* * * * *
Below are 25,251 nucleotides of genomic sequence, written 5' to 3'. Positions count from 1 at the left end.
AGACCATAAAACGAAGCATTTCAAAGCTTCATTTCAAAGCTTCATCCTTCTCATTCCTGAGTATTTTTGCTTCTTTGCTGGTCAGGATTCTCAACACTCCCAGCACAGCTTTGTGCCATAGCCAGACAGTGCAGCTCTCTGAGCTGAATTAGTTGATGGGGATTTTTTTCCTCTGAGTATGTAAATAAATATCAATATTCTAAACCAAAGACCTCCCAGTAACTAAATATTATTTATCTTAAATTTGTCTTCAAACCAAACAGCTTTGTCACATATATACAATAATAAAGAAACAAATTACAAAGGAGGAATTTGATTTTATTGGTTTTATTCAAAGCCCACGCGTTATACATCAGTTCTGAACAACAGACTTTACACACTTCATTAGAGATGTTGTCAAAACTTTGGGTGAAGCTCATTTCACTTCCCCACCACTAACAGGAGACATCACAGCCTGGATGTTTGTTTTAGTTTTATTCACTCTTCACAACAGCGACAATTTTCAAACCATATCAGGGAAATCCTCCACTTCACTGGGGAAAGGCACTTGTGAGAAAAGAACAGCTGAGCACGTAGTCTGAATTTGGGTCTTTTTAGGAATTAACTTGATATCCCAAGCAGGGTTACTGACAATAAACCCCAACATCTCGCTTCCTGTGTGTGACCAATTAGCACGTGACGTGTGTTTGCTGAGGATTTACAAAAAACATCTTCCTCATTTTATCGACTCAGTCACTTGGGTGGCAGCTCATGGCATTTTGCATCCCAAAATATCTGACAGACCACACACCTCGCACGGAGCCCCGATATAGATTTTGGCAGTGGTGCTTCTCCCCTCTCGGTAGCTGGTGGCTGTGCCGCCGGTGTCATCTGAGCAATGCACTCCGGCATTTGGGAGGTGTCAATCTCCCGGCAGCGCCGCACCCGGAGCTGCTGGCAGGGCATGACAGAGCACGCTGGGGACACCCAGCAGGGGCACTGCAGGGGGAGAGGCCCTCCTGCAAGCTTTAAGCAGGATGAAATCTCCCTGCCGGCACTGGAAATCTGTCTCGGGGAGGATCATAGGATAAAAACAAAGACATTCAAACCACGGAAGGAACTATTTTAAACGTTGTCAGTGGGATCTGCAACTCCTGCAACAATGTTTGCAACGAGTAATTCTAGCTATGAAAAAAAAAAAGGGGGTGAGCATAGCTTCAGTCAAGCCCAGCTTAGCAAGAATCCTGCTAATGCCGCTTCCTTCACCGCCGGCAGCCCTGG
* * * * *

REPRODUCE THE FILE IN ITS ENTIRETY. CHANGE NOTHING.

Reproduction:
Below are 25,251 nucleotides of genomic sequence, written 5' to 3'. Positions count from 1 at the left end.
AGACCATAAAACGAAGCATTTCAAAGCTTCATTTCAAAGCTTCATCCTTCTCATTCCTGAGTATTTTTGCTTCTTTGCTGGTCAGGATTCTCAACACTCCCAGCACAGCTTTGTGCCATAGCCAGACAGTGCAGCTCTCTGAGCTGAATTAGTTGATGGGGATTTTTTTCCTCTGAGTATGTAAATAAATATCAATATTCTAAACCAAAGACCTCCCAGTAACTAAATATTATTTATCTTAAATTTGTCTTCAAACCAAACAGCTTTGTCACATATATACAATAATAAAGAAACAAATTACAAAGGAGGAATTTGATTTTATTGGTTTTATTCAAAGCCCACGCGTTATACATCAGTTCTGAACAACAGACTTTACACACTTCATTAGAGATGTTGTCAAAACTTTGGGTGAAGCTCATTTCACTTCCCCACCACTAACAGGAGACATCACAGCCTGGATGTTTGTTTTAGTTTTATTCACTCTTCACAACAGCGACAATTTTCAAACCATATCAGGGAAATCCTCCACTTCACTGGGGAAAGGCACTTGTGAGAAAAGAACAGCTGAGCACGTAGTCTGAATTTGGGTCTTTTTAGGAATTAACTTGATATCCCAAGCAGGGTTACTGACAATAAACCCCAACATCTCGCTTCCTGTGTGTGACCAATTAGCACGTGACGTGTGTTTGCTGAGGATTTACAAAAAACATCTTCCTCATTTTATCGACTCAGTCACTTGGGTGGCAGCTCATGGCATTTTGCATCCCAAAATATCTGACAGACCACACACCTCGCACGGAGCCCCGATATAGATTTTGGCAGTGGTGCTTCTCCCCTCTCGGTAGCTGGTGGCTGTGCCGCCGGTGTCATCTGAGCAATGCACTCCGGCATTTGGGAGGTGTCAATCTCCCGGCAGCGCCGCACCCGGAGCTGCTGGCAGGGCATGACAGAGCACGCTGGGGACACCCAGCAGGGGCACTGCAGGGGGAGAGGCCCTCCTGCAAGCTTTAAGCAGGATGAAATCTCCCTGCCGGCACTGGAAATCTGTCTCGGGGAGGATCATAGGATAAAAACAAAGACATTCAAACCACGGAAGGAACTATTTTAAACGTTGTCAGTGGGATCTGCAACTCCTGCAACAATGTTTGCAACGAGTAATTCTAGCTATGAAAAAAAAAAAGGGGGTGAGCATAGCTTCAGTCAAGCCCAGCTTAGCAAGAATCCTGCTAATGCCGCTTCCTTCACCGCCGGCAGCCCTGG